Emory's Matthew Bernstein is an Atlanta Treasure.
Without him, the cinematic landscape in this town would be significantly less robust.
Not only is Matthew Chairman of the Department of Film and Media at Emory, he is also:
* the face, voice, and visionary behind the Atlanta chapter of the Cinema Club, the "nation's premier sneak preview film society," (formerly the Key Cinema Club), (disclosure: I have been an invited guest at the Cinema Club series on many occasions)
* a key player in the upcoming Atlanta Jewish Film Festival (serving as Co-Chair of the programming committee, a contributor to the program guide, and regular moderator, introduction maker, and post-screening Q&A leader); (disclosure: AJFF contracted me to write select notes in this year's AJFF program guide.)
* host of the area's best, albeit most exclusive, Oscar® gathering (disclosure: I think this party is awesome.)
Thanks to Matthew, as well as his colleague Dr. David Pratt, as well as Emory College and the Department of Film and Media Studies, Atlanta movie-lovers have the opportunity to enjoy free weekly screenings of 35mm prints of classic films at the Emory Cinémathèque.
On Wednesday evenings at 7:30 PM in White Hall 205, a series of cinematic classics will be screened in glorious 35mm prints.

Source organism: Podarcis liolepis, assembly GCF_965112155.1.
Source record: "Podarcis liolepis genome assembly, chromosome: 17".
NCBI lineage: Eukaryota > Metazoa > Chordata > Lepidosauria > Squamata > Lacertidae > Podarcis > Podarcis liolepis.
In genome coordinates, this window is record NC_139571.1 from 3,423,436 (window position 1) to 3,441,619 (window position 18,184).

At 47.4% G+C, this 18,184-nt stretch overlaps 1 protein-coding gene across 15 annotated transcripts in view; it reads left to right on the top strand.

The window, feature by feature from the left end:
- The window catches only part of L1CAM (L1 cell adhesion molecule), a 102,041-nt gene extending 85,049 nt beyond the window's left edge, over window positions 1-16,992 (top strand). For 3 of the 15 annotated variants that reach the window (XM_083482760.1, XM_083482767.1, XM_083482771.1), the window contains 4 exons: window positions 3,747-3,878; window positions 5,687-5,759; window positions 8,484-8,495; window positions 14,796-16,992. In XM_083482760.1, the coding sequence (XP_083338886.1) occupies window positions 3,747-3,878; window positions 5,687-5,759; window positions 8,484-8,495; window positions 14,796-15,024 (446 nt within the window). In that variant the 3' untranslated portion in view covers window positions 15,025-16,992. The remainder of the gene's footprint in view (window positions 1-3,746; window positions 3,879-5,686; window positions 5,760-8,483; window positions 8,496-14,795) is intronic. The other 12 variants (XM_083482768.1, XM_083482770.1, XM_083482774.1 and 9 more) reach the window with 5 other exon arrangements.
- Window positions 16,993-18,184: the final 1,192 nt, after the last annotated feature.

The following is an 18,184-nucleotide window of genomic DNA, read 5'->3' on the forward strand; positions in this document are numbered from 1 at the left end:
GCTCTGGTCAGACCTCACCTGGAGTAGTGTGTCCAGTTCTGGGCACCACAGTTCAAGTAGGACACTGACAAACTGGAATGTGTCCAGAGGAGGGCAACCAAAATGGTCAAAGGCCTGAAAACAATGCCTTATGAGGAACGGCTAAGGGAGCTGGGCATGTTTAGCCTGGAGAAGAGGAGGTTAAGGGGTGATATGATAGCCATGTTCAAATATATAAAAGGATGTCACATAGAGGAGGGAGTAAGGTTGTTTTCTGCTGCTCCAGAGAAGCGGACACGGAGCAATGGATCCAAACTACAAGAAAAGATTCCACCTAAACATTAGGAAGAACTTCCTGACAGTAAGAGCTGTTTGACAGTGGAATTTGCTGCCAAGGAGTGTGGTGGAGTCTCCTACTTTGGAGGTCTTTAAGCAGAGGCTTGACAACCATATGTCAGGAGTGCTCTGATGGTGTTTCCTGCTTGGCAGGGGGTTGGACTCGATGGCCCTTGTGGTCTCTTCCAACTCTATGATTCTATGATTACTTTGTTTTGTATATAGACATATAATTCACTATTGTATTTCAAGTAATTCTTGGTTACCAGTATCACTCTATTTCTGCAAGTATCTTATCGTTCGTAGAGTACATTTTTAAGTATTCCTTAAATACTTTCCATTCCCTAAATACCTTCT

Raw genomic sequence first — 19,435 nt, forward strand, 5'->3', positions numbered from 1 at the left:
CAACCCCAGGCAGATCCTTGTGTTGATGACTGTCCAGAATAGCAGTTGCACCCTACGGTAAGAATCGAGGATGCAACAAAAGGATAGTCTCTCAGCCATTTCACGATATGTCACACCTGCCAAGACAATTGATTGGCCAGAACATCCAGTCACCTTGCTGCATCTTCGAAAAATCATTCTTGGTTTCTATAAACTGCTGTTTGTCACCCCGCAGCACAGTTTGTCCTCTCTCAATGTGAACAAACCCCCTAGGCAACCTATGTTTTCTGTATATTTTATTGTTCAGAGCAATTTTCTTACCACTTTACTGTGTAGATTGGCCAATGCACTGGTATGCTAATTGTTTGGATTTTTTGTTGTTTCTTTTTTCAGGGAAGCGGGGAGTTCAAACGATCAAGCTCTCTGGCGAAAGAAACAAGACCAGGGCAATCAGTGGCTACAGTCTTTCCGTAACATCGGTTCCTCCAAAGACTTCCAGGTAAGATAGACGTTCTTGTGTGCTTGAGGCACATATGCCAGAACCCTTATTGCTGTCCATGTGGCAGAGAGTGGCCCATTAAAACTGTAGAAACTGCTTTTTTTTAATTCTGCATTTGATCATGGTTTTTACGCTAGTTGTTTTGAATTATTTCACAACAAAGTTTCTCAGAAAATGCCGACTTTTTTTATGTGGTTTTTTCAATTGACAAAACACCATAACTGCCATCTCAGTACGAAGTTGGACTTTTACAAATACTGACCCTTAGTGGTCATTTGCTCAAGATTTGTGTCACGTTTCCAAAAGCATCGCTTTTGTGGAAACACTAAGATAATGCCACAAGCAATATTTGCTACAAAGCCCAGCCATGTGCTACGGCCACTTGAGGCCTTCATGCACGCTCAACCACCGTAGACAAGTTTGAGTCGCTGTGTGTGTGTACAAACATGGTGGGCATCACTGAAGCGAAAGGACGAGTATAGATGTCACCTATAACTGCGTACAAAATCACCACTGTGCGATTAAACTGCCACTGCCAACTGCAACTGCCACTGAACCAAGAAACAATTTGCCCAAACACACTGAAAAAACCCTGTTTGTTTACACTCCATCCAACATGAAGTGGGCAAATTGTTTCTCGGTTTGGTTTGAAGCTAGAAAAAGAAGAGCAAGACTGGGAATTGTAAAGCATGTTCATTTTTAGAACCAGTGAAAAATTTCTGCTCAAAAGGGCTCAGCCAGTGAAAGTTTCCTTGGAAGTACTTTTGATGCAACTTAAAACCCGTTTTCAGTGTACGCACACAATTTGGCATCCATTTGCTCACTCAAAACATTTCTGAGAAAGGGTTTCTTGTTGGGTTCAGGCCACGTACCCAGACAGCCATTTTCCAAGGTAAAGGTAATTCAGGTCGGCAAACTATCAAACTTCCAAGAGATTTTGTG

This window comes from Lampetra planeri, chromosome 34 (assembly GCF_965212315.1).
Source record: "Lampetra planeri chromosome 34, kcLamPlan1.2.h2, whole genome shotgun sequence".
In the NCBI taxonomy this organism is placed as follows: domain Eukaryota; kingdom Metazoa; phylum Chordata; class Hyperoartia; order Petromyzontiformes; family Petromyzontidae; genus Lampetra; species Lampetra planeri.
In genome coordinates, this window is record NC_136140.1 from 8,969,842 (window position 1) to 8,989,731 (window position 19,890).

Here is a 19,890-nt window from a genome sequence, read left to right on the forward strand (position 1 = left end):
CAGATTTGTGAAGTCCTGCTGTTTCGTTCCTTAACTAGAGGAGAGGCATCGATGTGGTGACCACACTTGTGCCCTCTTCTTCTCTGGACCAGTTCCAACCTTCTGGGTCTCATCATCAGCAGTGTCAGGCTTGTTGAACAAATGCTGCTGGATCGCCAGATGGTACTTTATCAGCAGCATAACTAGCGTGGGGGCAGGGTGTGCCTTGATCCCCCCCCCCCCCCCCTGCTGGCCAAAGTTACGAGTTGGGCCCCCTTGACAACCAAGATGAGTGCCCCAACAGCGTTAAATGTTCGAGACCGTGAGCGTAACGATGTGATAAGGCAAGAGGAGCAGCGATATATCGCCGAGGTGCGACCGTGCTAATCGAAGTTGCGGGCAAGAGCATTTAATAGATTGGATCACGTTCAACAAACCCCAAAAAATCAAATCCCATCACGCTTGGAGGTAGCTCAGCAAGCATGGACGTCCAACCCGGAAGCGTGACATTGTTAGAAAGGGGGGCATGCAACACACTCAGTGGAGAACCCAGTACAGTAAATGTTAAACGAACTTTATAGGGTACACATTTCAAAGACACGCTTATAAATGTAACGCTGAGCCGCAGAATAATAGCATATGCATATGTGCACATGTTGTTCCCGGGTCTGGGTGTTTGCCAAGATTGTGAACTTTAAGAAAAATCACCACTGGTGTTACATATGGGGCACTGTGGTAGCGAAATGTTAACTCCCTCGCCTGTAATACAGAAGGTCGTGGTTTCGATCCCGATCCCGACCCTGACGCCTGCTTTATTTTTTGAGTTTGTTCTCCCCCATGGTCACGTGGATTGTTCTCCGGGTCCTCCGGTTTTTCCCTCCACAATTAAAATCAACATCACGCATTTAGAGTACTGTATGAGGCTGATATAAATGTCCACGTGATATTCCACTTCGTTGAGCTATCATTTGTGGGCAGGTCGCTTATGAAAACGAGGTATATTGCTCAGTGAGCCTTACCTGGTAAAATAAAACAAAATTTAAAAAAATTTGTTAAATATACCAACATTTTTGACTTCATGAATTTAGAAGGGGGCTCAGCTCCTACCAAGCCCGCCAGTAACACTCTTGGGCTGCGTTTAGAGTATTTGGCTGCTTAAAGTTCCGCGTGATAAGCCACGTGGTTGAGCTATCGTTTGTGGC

The program entitled "Hollywood & International Film Classics: 1953 - 2000", begins January 19 with the Delmer Daves' Western 3:10 to Yuma and continues throughout the semester with, what a radio DJ might call, of deep cuts from cinema rock-stars like Truffaut, Fellini, Ray, Bergman and Polanski.
The line-up includes a few must see "rarities" like Vengeance in Mine—survey courses often overlook Imamura in lieu of Kurosawa or Ozu, Bergman's Monika—better known for causing scandal upon its release in the U.S., Fellini's Amarcord—is this film that the guy in line behind Woody Allen in Annie Hall called "Indulgent?" and Ray's Mahanagar—with few exceptions, the "go to" films from Ray's canon begins with the "Apu" trilogy.
The series also features some films that one should only see on the big screen: Jarmush's Stranger Than Paradise featuring lush B&W cinematography by Robby Müller; Mikhail Kalatozov's love letter from Russia to Castro I am Cuba features dizzying camera work that inspired Paul Thomas Anderson and Martin Scorsese, and Polanski's debut feature Knife in the Water, an intense three character study, set on a boat, Polanski's camera carves the limited space into abstract fields as bold as a Moholy-Nagy canvas.
The series features a few bizarro curiosities: Makavejev's free-love treatise which conflates Marx & Engels with Masters & Johnson WR Mysteries of the Organism plus Truffaut's sophomore effort, a fast-and-loose genre study Shoot the Piano Player, that boasts the best cut-away in film history. In many ways, in Shoot the Piano Player Truffaut "out Godards" Godard.
Complete line-up here:
January 26: Shoot the Piano Player
February 2: Amarcord
February 16: Monika
February 23: Knife in the Water
March 2: WR Mysteries of the Organism
March 16: I am Cuba
March 23: Vengance Is Mine
March 30: Mahanagar
April 6: Chunhyangdyun / Chunhyang
April 13: Five Easy Pieces
April 20: Stranger Than Paradise
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